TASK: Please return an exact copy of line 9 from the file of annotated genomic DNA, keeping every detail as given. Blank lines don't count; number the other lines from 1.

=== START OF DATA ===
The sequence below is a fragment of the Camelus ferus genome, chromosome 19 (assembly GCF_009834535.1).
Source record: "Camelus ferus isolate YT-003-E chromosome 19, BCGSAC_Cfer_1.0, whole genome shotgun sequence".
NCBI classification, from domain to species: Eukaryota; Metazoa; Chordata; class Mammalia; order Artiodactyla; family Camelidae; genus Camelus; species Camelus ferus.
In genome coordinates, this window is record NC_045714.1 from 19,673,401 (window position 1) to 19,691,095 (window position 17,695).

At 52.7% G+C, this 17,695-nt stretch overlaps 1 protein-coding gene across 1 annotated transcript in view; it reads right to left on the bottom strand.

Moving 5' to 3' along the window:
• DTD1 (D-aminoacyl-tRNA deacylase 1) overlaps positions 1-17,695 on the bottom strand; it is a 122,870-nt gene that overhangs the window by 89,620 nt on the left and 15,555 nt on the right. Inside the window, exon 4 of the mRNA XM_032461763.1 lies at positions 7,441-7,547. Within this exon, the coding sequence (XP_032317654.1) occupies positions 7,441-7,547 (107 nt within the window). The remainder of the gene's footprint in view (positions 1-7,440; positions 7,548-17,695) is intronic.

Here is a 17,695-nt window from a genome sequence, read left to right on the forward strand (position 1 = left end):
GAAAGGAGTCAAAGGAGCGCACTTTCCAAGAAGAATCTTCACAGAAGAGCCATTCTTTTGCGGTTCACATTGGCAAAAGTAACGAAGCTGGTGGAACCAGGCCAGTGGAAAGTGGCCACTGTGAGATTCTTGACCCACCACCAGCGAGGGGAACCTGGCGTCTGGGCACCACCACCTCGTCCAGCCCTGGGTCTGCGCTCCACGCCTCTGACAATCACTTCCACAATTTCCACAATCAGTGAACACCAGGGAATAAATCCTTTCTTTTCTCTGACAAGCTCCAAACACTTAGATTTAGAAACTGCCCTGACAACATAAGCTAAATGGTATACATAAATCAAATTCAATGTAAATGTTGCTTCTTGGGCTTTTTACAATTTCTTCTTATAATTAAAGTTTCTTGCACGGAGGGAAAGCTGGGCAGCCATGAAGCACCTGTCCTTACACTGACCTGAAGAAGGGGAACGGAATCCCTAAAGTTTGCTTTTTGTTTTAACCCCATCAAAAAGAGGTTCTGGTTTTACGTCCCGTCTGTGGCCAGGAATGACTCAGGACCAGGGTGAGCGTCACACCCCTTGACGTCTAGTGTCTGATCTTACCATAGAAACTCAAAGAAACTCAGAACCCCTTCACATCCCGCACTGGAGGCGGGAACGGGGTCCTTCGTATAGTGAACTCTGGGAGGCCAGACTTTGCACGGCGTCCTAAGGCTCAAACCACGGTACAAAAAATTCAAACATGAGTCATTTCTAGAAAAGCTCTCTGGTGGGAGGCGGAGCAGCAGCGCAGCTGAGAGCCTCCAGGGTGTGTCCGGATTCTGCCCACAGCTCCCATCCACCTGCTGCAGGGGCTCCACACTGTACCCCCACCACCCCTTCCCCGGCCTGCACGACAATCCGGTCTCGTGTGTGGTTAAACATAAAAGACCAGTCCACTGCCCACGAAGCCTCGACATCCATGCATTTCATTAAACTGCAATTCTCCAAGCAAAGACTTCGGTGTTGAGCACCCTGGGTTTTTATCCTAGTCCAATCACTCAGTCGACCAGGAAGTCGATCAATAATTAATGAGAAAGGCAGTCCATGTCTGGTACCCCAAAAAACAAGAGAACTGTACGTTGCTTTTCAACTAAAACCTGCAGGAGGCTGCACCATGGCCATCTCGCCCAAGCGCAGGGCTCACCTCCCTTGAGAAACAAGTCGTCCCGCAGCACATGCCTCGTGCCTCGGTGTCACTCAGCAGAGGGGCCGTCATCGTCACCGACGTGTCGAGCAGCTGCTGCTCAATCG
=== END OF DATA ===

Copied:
GAAAGGAGTCAAAGGAGCGCACTTTCCAAGAAGAATCTTCACAGAAGAGCCATTCTTTTGCGGTTCACATTGGCAAAAGTAACGAAGCTGGTGGAACCAGGCCAGTGGAAAGTGGCCACTGTGAGATTCTTGACCCACCACCAGCGAGGGGAACCTGGCGTCTGGGCACCACCACCTCGTCCAGCCCTGGGTCTGCGCTCCACGCCTCTGACAATCACTTCCACAATTTCCACAATCAGTGAACACCAGGGAATAAATCCTTTCTTTTCTCTGACAAGCTCCAAACACTTAGATTTAGAAACTGCCCTGACAACATAAGCTAAATGGTATACATAAATCAAATTCAATGTAAATGTTGCTTCTTGGGCTTTTTACAATTTCTTCTTATAATTAAAGTTTCTTGCACGGAGGGAAAGCTGGGCAGCCATGAAGCACCTGTCCTTACACTGACCTGAAGAAGGGGAACGGAATCCCTAAAGTTTGCTTTTTGTTTTAACCCCATCAAAAAGAGGTTCTGGTTTTACGTCCCGTCTGTGGCCAGGAATGACTCAGGACCAGGGTGAGCGTCACACCCCTTGACGTCTAGTGTCTGATCTTACCATAGAAACTCAAAGAAACTCAGAACCCCTTCACATCCCGCACTGGAGGCGGGAACGGGGTCCTTCGTATAGTGAACTCTGGGAGGCCAGACTTTGCACGGCGTCCTAAGGCTCAAACCACGGTACAAAAAATTCAAACATGAGTCATTTCTAGAAAAGCTCTCTGGTGGGAGGCGGAGCAGCAGCGCAGCTGAGAGCCTCCAGGGTGTGTCCGGATTCTGCCCACAGCTCCCATCCACCTGCTGCAGGGGCTCCACACTGTACCCCCACCACCCCTTCCCCGGCCTGCACGACAATCCGGTCTCGTGTGTGGTTAAACATAAAAGACCAGTCCACTGCCCACGAAGCCTCGACATCCATGCATTTCATTAAACTGCAATTCTCCAAGCAAAGACTTCGGTGTTGAGCACCCTGGGTTTTTATCCTAGTCCAATCACTCAGTCGACCAGGAAGTCGATCAATAATTAATGAGAAAGGCAGTCCATGTCTGGTACCCCAAAAAACAAGAGAACTGTACGTTGCTTTTCAACTAAAACCTGCAGGAGGCTGCACCATGGCCATCTCGCCCAAGCGCAGGGCTCACCTCCCTTGAGAAACAAGTCGTCCCGCAGCACATGCCTCGTGCCTCGGTGTCACTCAGCAGAGGGGCCGTCATCGTCACCGACGTGTCGAGCAGCTGCTGCTCAATCG